Mary Eccles, Viscountess Eccles

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Mary Morley Eccles, Viscountess Eccles (née Crapo; 8 July 1912 – 26 August 2003) was a book collector and author. She was renowned for establishing one of the largest private collections of 18th century literature with her first husband, Donald Hyde (1909-1966). This includes works from Samuel Johnson and James Boswell. She also created an Oscar Wilde Collection which was bequeathed to the British Library in 2003.[citation needed]

Her second marriage (in 1984) was to the British peer, David Eccles, 1st Viscount Eccles, with whom she co-founded the Eccles Centre for American Studies at the British Library in 1992.[citation needed]

Early life and education[edit]

Eccles was born Mary Morley Crapo in Detroit, Michigan, United States in 1912, to American railway executive Stanford T. Crapo (grandson of Governor Henry H. Crapo) and wife Emma Caroline Morley. She attended Vassar College in New York State where she became friends with novelist Mary McCarthy. She later attended Columbia University where she undertook her PhD in English literature. The dissertation from her doctorate was later developed into a book, entitled Playwriting for Elizabethans.[1]

Literary collections[edit]

The Hyde Room at Houghton Library, Harvard University

In 1939 she married Donald Hyde, a New York City lawyer. The couple bought Samuel Johnson's silver teapot in 1941 and threw a tea party in its honour. Over the next 25 years, they became avid collectors of Johnson's belongings, including hundreds of his letters, several of his diaries and a collection of his poems.

Mary Hyde — as she was then known—bought Four Oaks Farm in Branchburg, New Jersey in 1943. Here they bought up surrounding land and added a library to the property, filling the house with their Samuel Johnson collection. Hyde also published The Thrales of Streatham Park in honour of Mrs Hester Thrale who had previously collected many of Johnson's belongings. During the following years, Hyde became well acquainted with many influential figures, including business tycoons, politicians and English aristocrats. Among them was businessman Robert Borthwick Adam, from whom she purchased a portion of her collection.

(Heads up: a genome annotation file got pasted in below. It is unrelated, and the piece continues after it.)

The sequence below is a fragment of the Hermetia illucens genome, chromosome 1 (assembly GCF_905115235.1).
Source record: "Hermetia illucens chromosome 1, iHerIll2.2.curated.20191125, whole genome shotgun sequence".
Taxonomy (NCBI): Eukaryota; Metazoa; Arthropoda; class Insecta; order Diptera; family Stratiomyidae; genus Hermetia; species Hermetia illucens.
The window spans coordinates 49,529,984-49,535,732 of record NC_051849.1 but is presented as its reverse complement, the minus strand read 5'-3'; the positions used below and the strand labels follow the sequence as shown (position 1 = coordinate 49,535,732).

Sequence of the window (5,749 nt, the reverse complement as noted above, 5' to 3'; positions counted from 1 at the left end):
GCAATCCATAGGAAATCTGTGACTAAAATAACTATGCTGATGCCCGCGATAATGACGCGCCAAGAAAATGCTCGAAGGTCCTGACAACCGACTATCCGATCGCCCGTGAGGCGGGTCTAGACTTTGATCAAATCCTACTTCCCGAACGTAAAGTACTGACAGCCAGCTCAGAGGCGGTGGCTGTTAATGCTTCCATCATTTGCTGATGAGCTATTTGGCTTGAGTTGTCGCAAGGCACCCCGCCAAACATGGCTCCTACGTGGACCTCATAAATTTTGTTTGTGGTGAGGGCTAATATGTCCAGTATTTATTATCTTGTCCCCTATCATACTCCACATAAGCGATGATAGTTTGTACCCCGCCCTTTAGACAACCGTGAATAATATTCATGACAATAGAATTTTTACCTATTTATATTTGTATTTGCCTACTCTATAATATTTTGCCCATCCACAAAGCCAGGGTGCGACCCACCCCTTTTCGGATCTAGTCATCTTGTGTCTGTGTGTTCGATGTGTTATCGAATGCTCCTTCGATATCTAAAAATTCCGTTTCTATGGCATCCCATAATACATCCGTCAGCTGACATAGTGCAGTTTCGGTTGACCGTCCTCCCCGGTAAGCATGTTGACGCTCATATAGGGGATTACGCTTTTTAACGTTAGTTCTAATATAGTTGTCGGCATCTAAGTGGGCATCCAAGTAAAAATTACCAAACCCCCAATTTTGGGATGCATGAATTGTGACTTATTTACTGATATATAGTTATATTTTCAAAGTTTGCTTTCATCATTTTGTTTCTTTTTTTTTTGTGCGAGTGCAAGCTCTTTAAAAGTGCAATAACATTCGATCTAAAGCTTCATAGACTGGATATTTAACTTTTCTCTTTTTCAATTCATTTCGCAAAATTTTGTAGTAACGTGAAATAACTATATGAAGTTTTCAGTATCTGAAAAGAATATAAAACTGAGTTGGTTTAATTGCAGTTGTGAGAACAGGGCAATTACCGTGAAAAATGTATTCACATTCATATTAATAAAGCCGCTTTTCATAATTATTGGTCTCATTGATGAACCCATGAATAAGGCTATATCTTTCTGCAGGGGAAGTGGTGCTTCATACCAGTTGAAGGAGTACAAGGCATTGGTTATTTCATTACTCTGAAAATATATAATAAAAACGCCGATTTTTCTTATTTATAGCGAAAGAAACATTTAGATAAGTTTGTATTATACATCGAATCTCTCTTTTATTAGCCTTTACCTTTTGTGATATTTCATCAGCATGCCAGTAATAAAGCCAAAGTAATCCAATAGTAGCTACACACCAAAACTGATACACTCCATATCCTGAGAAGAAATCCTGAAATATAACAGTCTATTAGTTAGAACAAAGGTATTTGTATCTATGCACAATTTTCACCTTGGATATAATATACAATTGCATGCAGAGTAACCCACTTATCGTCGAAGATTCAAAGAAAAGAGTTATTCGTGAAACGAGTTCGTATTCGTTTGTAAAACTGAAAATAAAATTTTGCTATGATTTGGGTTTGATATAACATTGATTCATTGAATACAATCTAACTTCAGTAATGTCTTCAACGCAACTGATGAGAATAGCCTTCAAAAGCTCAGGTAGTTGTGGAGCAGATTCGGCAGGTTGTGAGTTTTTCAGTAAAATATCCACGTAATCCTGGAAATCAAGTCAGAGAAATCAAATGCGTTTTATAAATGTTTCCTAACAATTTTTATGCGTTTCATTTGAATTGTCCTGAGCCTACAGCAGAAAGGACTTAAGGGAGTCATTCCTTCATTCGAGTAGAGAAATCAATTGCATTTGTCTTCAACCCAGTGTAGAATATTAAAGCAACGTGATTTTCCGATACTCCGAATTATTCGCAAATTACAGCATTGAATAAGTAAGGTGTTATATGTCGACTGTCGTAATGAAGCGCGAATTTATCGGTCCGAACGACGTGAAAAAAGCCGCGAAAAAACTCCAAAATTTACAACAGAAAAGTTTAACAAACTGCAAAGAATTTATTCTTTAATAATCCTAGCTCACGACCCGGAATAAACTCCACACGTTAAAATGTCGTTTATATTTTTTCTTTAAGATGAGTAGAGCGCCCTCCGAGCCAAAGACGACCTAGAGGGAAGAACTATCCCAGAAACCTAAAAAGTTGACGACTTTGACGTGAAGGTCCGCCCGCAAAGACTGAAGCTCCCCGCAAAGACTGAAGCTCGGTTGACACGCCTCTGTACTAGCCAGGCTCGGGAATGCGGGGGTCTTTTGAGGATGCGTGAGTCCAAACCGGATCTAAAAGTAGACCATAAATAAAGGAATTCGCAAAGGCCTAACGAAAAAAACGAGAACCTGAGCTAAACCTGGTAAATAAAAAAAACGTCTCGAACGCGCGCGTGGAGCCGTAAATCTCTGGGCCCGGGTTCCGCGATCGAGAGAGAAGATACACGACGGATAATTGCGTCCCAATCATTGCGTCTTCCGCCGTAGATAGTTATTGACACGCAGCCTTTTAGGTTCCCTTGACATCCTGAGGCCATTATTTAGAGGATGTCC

Donald Hyde died in 1966. His wife later wrote The Impossible Friendship, a study of Mrs Thrale and James Boswell. She also wrote Bernard Shaw and Alfred Douglas: A Correspondence and developed an Oscar Wilde collection that was second in size only to that of the University of California. She donated this collection to the British Library to form the Lady Eccles Oscar Wilde Collection there. The collection relating to Samuel Johnson and his circle was bequeathed to Houghton Library at Harvard University.[2]

Eccles Centre[edit]

Mary Hyde married David Eccles, 1st Viscount Eccles in 1984,[3] becoming The Right Honourable The Viscountess Eccles. They founded the Eccles Centre for American Studies at the British Library in 1992 as Lord Eccles had previously been its Chairman.[citation needed]


Lady Eccles was made an Honorary Fellow of Samuel Johnson's college at Oxford, Pembroke College. She was also Benjamin Franklin Fellow of the Royal Society of Arts. She was a member of The Roxburghe Club, an exclusive society of bibliophiles, from 1985 to 2003.[4] She was also an elected member of the American Philosophical Society (1978).[5]


  1. ^ "Mary Viscountess Eccles". Retrieved 29 June 2023.
  2. ^ Adam Kirsch (2004). "The Hack as Genius: Dr. Samuel Johnson arrives at Harvard". Retrieved 15 November 2011.
  3. ^ "Mary Hyde Is Wed to Viscount Eccles". The New York Times. 27 September 1984. Retrieved 3 October 2022.
  4. ^ The Roxburghe Club (2011). "The Roxburghe Club". Retrieved 4 June 2011.
  5. ^ "APS Member History". Retrieved 13 July 2022.

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